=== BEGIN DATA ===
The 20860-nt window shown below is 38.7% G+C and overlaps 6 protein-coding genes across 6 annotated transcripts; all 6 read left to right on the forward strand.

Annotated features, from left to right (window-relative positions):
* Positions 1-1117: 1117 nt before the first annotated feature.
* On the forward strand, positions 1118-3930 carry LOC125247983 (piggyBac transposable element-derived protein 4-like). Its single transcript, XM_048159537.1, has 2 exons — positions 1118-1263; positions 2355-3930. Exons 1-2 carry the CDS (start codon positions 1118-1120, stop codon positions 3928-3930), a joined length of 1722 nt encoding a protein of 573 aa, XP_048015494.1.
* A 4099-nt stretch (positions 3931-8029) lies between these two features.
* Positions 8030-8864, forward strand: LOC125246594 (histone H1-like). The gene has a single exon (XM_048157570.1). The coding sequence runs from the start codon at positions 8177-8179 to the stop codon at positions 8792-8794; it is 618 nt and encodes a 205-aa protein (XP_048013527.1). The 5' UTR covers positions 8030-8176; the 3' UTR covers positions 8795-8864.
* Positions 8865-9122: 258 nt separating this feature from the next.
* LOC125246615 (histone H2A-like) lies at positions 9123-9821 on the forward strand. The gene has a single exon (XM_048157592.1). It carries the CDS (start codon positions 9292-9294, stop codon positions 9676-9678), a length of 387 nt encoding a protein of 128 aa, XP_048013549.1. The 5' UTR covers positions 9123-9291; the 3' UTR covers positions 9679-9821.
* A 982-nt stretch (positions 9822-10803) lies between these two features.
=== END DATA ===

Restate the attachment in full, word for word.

The 20860-nt window shown below is 38.7% G+C and overlaps 6 protein-coding genes across 6 annotated transcripts; all 6 read left to right on the forward strand.

Annotated features, from left to right (window-relative positions):
* Positions 1-1117: 1117 nt before the first annotated feature.
* On the forward strand, positions 1118-3930 carry LOC125247983 (piggyBac transposable element-derived protein 4-like). Its single transcript, XM_048159537.1, has 2 exons — positions 1118-1263; positions 2355-3930. Exons 1-2 carry the CDS (start codon positions 1118-1120, stop codon positions 3928-3930), a joined length of 1722 nt encoding a protein of 573 aa, XP_048015494.1.
* A 4099-nt stretch (positions 3931-8029) lies between these two features.
* Positions 8030-8864, forward strand: LOC125246594 (histone H1-like). The gene has a single exon (XM_048157570.1). The coding sequence runs from the start codon at positions 8177-8179 to the stop codon at positions 8792-8794; it is 618 nt and encodes a 205-aa protein (XP_048013527.1). The 5' UTR covers positions 8030-8176; the 3' UTR covers positions 8795-8864.
* Positions 8865-9122: 258 nt separating this feature from the next.
* LOC125246615 (histone H2A-like) lies at positions 9123-9821 on the forward strand. The gene has a single exon (XM_048157592.1). It carries the CDS (start codon positions 9292-9294, stop codon positions 9676-9678), a length of 387 nt encoding a protein of 128 aa, XP_048013549.1. The 5' UTR covers positions 9123-9291; the 3' UTR covers positions 9679-9821.
* A 982-nt stretch (positions 9822-10803) lies between these two features.